Commerce Clause Claims

The Commerce Clause of the U.S. Constitution limits federal government regulatory authority to activities affecting interstate commerce, i.e., transactions between states. Plaintiffs argued that the regulatory authority over public health is beyond the federal government’s scope to regulate interstate matters, and reserved to the states as a purely intrastate matter. In this case, Plaintiffs claimed that HUD’s rule prohibiting tobacco use within a state PHA has no discernable relationship to interstate commerce, thus, regulatory authority over PHAs falls to the states.

Administrative Procedure Act (“APA”) Claims

The APA prohibits federal agencies from adopting rules that exceed their statutory authority, or rulemaking in an “arbitrary and capricious” manner, such as basing decisions on irrelevant factors. Plaintiffs claimed that public health and safety regulations fall within the exclusive domain of the states, thus, HUD’s rule prohibiting tobacco use at PHAs for the benefit of public welfare, exceeds the federal agency’s statutory authority in violation of the APA. Plaintiffs further claimed that HUD based its rule on irrelevant criteria, including unsupported scientific principles (e.g., smoking in one unit could affect the health of the resident in the adjacent unit). Thus, Plaintiffs allege, the rule is arbitrary and capricious in violation of the APA.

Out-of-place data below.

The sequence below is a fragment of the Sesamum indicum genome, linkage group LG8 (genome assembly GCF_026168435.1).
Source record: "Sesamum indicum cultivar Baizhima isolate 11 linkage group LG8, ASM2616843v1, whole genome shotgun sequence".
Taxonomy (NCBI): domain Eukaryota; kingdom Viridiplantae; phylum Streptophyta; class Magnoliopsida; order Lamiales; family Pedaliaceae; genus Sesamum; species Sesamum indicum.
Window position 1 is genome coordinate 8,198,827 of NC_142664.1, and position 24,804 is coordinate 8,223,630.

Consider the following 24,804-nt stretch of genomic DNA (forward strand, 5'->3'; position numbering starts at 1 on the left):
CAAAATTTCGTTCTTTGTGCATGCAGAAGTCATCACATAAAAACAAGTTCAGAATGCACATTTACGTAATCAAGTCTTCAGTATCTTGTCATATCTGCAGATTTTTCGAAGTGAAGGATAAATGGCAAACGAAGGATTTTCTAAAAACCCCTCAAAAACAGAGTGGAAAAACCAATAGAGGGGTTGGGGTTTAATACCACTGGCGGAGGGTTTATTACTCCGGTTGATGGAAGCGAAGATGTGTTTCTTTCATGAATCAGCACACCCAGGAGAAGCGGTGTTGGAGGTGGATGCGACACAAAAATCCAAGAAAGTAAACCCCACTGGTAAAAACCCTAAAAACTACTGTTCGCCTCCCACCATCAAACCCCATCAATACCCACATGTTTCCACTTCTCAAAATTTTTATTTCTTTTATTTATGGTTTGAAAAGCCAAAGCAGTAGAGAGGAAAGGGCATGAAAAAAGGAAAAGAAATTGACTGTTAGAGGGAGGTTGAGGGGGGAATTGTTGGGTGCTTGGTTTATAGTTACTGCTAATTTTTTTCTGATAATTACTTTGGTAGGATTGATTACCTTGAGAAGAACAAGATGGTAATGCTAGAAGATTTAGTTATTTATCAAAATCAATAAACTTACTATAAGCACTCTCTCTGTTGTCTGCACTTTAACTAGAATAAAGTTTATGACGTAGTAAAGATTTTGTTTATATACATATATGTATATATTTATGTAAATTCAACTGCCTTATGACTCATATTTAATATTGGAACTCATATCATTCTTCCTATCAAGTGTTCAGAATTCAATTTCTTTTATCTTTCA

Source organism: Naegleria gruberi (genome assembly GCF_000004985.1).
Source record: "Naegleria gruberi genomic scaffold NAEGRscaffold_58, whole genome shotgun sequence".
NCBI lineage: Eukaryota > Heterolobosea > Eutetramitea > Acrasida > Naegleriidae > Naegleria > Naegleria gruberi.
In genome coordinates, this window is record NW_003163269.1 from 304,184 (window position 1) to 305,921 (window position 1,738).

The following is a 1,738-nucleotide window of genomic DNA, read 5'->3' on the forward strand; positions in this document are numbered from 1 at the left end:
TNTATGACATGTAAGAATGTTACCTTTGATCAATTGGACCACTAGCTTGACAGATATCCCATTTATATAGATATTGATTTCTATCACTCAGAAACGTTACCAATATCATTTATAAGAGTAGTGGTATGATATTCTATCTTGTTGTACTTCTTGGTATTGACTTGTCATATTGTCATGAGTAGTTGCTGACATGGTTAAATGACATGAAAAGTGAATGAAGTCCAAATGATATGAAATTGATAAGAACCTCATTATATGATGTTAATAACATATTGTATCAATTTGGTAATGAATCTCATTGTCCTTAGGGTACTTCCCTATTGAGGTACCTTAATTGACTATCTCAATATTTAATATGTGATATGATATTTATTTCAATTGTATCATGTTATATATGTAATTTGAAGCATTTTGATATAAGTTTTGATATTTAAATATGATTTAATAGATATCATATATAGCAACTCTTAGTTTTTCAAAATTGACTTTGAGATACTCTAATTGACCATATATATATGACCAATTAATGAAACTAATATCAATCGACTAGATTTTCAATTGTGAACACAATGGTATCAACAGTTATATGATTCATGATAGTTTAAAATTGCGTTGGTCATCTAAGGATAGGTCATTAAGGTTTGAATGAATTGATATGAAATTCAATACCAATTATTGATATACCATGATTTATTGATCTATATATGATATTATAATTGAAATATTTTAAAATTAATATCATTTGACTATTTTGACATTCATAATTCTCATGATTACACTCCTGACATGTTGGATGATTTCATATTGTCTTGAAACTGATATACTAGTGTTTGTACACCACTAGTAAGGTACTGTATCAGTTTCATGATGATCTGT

Relief Sought

Plaintiffs request that the court vacate the HUD rule, or in the alternative, modify the rule so as to remove the prohibition on the use of tobacco products in individual PHA units.

Court Ruling

In a March 2020 decision, the Court upheld the HUD rule and denied the Plaintiffs’ motion for summary judgement. The opinion concludes that HUD was unambiguous in its rule and clearly laid out the consequences of noncompliance, and thus did not violate the APA’s arbitrary and capricious requirement. The court determined that although Plaintiffs did demonstrate standing to sue (they were indeed harmed by the final rule), the rule did not violate their Fourth Amendment rights because smoking is not a fundamental right. Further, the court found that creating safe housing conditions is a legitimate government interest and that the smoke-free rule was sufficiently related to the purpose of public housing funding consistent with the spending clause and preservation of states’ powers within Tenth Amendment. This decision affirms that tobacco smoking is not a fundamental right and tailored interventions to improve the safety of housing conditions and benefit the health of residents are legally defensible and do not infringe on the constitutional rights of tenants.

Last Updated April 15, 2020